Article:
$850 million paid - Deliveries for the S-400 Missile from Russia on-track

$850 million paid - Deliveries for the S-400 Missile from Russia on-track

The timeframe for the supply of S-400 missile defence systems by Russia to India remains on track with the latter having made the first payment of $850 million for the big-ticket defence deal worth more than $5 billion, people familiar with developments said on condition of anonymity.

The payment, amounting to about 15% of the total deal, was made in September though a special mechanism worked out by the two sides to avert attracting sanctions under the Countering America’s Adversaries Through Sanctions Act (CAATSA) of the US, the people cited above added.

The people declined to go into details of the mechanism, given the sensitivity of the issues involved.

Over the past few months, India and Russia focused on alternative payment mechanisms to overcome the impact of potential US sanctions, including trade through a rupee-rouble mechanism (in which payments are made in rupees and roubles) or payments in euros for military hardware.

“There had been some concerns about the delivery schedule for all the five systems being delayed to 2025. But with the payment having been made, the first system is expected to be delivered in 16 to 18 months,” said one of the people cited in the first instance.

India and Russia had signed a deal worth an estimated $5.4-billion for five S-400 systems during the annual summit of leaders of the two countries in October last year. Russian officials said then that the first system was expected to be delivered by 2020 and that all deliveries would be completed in a five-year period.

Washington has repeatedly pressured New Delhi not to go ahead with the S-400 deal or other purchases of military hardware from Russia, which continues to account for about 60% of India’s military hardware. US officials have also expressed concern the S-400 could capture electronic signatures of American-origin military equipment and aerial platforms used by India and compromise them.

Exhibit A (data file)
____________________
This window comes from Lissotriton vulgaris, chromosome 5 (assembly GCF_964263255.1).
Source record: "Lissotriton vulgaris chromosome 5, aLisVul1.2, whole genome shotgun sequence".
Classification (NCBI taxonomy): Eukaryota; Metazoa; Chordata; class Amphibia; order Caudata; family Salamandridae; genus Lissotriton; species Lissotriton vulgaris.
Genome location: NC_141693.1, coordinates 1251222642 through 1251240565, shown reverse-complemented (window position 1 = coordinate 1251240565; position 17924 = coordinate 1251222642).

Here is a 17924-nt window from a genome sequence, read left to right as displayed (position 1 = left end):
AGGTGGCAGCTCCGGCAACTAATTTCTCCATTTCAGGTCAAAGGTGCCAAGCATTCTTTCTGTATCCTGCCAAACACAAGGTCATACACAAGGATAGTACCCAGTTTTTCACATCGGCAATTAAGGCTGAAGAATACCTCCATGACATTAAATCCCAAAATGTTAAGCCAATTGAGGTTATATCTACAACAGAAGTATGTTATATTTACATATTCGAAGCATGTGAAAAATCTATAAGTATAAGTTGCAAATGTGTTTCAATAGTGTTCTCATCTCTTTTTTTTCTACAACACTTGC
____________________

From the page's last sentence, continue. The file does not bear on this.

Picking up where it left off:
However, following a meeting with US secretary of state Mike Pompeo in October, external affairs minister S Jaishankar defended India’s “sovereign right” to buy weapons and said the country won’t be told by any state to not buy military hardware from Russia. Indian officials have also said the country meets the criteria for a waiver from US sanctions on the S-400 deal and that New Delhi can’t “wish away” its long-standing defence ties with Moscow.

The US has also pressured Turkey to scrap a deal for S-400 systems, with President Donald Trump saying after a meeting with his Turkish counterpart Recep Tayyip Erdogan on Wednesday that the acquisition of such sophisticated weapons “creates some very serious challenges for us”. The S-400 issue prompted the US to eject Turkey from the F-35 joint strike fighter programme.

In a recent letter to Erdogan, Trump warned he would have to impose sanctions on Turkey over the purchase of the S-400 systems.

When Roman Babushkin, the deputy chief of the Russian mission in New Delhi, was asked during an interaction on Tuesday if Trump’s threat could have implications for India, he replied: “Turkey is a clear demonstration that national interests are more important than satisfying the interests of some other countries. This is the case for India as well.”

In an apparent reference to efforts to overcome potential US sanctions, Babushkin added, “India needs the best air defence system and Russia will provide it. It depends on bilateral interests and we need to be safe from outside pressure. We are working with India on that.”

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